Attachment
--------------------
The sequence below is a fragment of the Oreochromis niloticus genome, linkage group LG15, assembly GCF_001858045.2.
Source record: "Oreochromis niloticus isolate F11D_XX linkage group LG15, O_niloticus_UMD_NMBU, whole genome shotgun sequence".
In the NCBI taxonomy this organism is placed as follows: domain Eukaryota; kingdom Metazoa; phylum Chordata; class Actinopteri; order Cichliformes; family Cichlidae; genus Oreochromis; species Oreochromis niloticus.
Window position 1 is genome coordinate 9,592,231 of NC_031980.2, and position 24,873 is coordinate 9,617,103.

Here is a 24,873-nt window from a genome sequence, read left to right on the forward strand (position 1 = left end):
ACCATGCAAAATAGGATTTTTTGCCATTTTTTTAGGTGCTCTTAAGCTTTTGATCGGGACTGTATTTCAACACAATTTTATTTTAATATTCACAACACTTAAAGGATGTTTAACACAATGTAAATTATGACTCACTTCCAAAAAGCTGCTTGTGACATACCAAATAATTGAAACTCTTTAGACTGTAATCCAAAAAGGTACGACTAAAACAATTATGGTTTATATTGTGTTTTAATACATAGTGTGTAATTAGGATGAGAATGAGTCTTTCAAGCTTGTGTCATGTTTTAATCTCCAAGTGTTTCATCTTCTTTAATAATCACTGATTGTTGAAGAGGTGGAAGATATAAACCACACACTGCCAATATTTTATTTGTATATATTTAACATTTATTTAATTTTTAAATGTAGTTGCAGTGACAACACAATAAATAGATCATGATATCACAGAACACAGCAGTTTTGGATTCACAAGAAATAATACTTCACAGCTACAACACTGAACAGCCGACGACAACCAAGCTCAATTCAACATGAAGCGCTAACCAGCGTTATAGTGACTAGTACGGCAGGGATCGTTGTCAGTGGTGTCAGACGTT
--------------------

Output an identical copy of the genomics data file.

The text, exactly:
The sequence below is a fragment of the Oreochromis niloticus genome, linkage group LG15, assembly GCF_001858045.2.
Source record: "Oreochromis niloticus isolate F11D_XX linkage group LG15, O_niloticus_UMD_NMBU, whole genome shotgun sequence".
In the NCBI taxonomy this organism is placed as follows: domain Eukaryota; kingdom Metazoa; phylum Chordata; class Actinopteri; order Cichliformes; family Cichlidae; genus Oreochromis; species Oreochromis niloticus.
Window position 1 is genome coordinate 9,592,231 of NC_031980.2, and position 24,873 is coordinate 9,617,103.

Here is a 24,873-nt window from a genome sequence, read left to right on the forward strand (position 1 = left end):
ACCATGCAAAATAGGATTTTTTGCCATTTTTTTAGGTGCTCTTAAGCTTTTGATCGGGACTGTATTTCAACACAATTTTATTTTAATATTCACAACACTTAAAGGATGTTTAACACAATGTAAATTATGACTCACTTCCAAAAAGCTGCTTGTGACATACCAAATAATTGAAACTCTTTAGACTGTAATCCAAAAAGGTACGACTAAAACAATTATGGTTTATATTGTGTTTTAATACATAGTGTGTAATTAGGATGAGAATGAGTCTTTCAAGCTTGTGTCATGTTTTAATCTCCAAGTGTTTCATCTTCTTTAATAATCACTGATTGTTGAAGAGGTGGAAGATATAAACCACACACTGCCAATATTTTATTTGTATATATTTAACATTTATTTAATTTTTAAATGTAGTTGCAGTGACAACACAATAAATAGATCATGATATCACAGAACACAGCAGTTTTGGATTCACAAGAAATAATACTTCACAGCTACAACACTGAACAGCCGACGACAACCAAGCTCAATTCAACATGAAGCGCTAACCAGCGTTATAGTGACTAGTACGGCAGGGATCGTTGTCAGTGGTGTCAGACGTT